From this social collaboration on Facebook, it is inferred that this collaborative practice is a beneficial solution to access inaccessible photographs on social media platforms and to comprehend the context of the photographs clicked by the BVI people themselves. Routing photographs to web volunteers or crowd workers are not recommended since (a) they would not correlate to the context of the photograph as the sighted friends and family would and (b) the privacy concerns with respect to the photographs would restrict the BVI users have them review these photographs for detailed textual descriptions.

“It was a valuable exercise in learning how easy it is to obtain photo content information” – BVI participant 2 (Group 2)

Through a separate post-activity survey that was shared on the two closed Facebook groups for the SP, we learnt that this activity has encouraged the SP to understand the importance of social collaboration to assist their BVI peers get detailed alt-text descriptions in order to better understand the context of the photograph, and the necessity of posting their own photographs with appropriate alternative text for the BVI people to be able to easily interact with media content on social media sites.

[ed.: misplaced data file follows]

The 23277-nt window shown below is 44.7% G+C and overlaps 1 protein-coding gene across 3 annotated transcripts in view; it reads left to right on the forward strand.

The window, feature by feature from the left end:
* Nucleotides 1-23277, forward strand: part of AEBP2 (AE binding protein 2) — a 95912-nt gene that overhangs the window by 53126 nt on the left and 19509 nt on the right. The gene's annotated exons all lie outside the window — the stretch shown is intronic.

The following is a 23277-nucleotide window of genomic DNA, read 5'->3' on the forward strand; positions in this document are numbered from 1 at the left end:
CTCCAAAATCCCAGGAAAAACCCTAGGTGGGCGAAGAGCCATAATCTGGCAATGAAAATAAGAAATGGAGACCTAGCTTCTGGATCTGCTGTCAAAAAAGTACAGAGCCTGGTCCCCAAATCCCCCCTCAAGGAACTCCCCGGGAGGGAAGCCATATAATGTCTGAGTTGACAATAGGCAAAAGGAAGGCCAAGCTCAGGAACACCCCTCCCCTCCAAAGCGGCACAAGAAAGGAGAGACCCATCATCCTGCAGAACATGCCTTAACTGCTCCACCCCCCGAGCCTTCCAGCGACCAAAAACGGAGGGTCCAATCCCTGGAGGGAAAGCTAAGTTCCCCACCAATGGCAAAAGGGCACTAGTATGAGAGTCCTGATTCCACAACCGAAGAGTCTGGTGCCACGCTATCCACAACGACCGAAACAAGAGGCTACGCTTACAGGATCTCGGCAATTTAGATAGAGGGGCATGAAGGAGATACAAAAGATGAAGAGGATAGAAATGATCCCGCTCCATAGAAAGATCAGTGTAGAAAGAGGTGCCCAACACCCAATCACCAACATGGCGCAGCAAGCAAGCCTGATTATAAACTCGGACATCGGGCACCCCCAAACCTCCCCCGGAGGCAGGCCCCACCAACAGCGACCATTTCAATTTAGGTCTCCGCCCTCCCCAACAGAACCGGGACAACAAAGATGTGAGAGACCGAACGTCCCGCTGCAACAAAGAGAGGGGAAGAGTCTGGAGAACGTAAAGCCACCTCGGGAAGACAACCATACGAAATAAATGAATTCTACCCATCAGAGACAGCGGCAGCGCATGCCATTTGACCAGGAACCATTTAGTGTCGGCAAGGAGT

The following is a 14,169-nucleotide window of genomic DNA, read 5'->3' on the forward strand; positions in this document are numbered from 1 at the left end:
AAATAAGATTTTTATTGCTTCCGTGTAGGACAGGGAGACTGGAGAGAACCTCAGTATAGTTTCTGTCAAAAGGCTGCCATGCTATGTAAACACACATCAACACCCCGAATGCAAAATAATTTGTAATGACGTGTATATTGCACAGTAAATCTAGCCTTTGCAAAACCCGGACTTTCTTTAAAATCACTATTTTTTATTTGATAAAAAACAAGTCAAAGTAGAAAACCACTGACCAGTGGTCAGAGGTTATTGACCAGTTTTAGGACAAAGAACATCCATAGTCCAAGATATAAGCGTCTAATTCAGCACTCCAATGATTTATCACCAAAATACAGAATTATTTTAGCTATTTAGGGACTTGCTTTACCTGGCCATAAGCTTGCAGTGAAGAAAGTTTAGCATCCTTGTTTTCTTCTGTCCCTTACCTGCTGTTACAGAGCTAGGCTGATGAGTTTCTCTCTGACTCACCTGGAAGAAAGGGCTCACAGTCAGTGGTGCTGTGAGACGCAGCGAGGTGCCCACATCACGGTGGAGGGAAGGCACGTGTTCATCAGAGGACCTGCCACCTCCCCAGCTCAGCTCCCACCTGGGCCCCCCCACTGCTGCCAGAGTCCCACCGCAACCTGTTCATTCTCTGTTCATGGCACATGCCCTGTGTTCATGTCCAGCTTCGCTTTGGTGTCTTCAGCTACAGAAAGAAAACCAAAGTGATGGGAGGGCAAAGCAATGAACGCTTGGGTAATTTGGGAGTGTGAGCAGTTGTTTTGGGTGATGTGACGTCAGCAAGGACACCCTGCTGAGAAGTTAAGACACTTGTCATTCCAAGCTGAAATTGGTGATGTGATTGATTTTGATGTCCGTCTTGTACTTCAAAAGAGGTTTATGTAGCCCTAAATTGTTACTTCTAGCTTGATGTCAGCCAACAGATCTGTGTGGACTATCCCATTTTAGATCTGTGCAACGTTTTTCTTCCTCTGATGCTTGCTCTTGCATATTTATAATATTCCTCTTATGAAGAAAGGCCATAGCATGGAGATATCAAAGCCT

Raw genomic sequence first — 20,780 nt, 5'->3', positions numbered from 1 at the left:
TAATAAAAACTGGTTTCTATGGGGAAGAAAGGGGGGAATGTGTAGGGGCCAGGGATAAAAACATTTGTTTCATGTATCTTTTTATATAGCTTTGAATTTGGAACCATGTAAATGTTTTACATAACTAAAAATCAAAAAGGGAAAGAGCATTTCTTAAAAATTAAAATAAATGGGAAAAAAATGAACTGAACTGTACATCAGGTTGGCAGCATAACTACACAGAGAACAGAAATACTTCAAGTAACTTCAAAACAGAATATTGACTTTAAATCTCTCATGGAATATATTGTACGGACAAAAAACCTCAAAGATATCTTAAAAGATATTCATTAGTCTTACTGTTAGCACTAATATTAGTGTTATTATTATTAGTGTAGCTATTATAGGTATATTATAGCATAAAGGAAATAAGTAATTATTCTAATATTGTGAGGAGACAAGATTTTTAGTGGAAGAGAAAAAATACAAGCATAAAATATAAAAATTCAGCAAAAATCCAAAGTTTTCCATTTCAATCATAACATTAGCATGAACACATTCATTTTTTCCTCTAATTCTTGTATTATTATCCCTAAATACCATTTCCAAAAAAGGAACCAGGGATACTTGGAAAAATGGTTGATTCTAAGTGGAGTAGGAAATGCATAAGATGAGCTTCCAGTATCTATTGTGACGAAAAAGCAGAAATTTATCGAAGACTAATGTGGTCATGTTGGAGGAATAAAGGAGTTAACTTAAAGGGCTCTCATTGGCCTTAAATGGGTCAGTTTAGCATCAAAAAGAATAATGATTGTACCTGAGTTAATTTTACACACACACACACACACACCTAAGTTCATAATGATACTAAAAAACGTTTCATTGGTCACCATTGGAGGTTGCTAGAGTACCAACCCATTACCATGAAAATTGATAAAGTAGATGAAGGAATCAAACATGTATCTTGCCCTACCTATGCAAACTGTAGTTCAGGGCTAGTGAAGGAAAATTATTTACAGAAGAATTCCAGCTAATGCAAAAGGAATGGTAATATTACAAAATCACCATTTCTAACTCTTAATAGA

“If those of us who can see start adding descriptions like this to our posts it would be incredibly useful to our visually impaired friends” – Sighted Peer 7 (Group 1)

Analyzing these results of individual alternative text descriptions given by the SP of both the groups, we realized that it was an appending process altogether. If one sighted peer commented on the photograph-post with an appropriate alt-text but missed some details that the BVI peer would expect, the other sighted peer adds those details in their comment – thus improving the complete textual description on an iterative basis in a collaborative environment.

“I felt it was better and more accurate when more people commented became small details that one person missed were included by another. It was more involved than I originally thought. I kept finding more small details that needed to be included. It is easier to describe things accurately with multiple people” – Sighted Peer 1 (Group 1)

Future Work

We aim to further conduct longitudinal schedules with potential collaborative groups on Facebook for a longer duration. In this extended study, we plan to have the BVI participants upload their own photographs themselves directly to their respective collaborative groups to obtain detailed and appropriate alternative text descriptions and photo reviews. We would also have them route any inaccessible photographs they find on their Facebook accounts to their closed groups to get the actual context and content of the photographs.

We believe that this future study would help us determine the manner in which the BVI people route their own photographs and the inaccessible images they find themselves. It also throws light on the captions and instructions they would use to direct their SP to help guide them with detailed descriptions. We potentially plan to recruit five groups in total that represent varying generations of the BVI participants – teens, adults and seniors – and their familiarity with social media usage and image accessibility.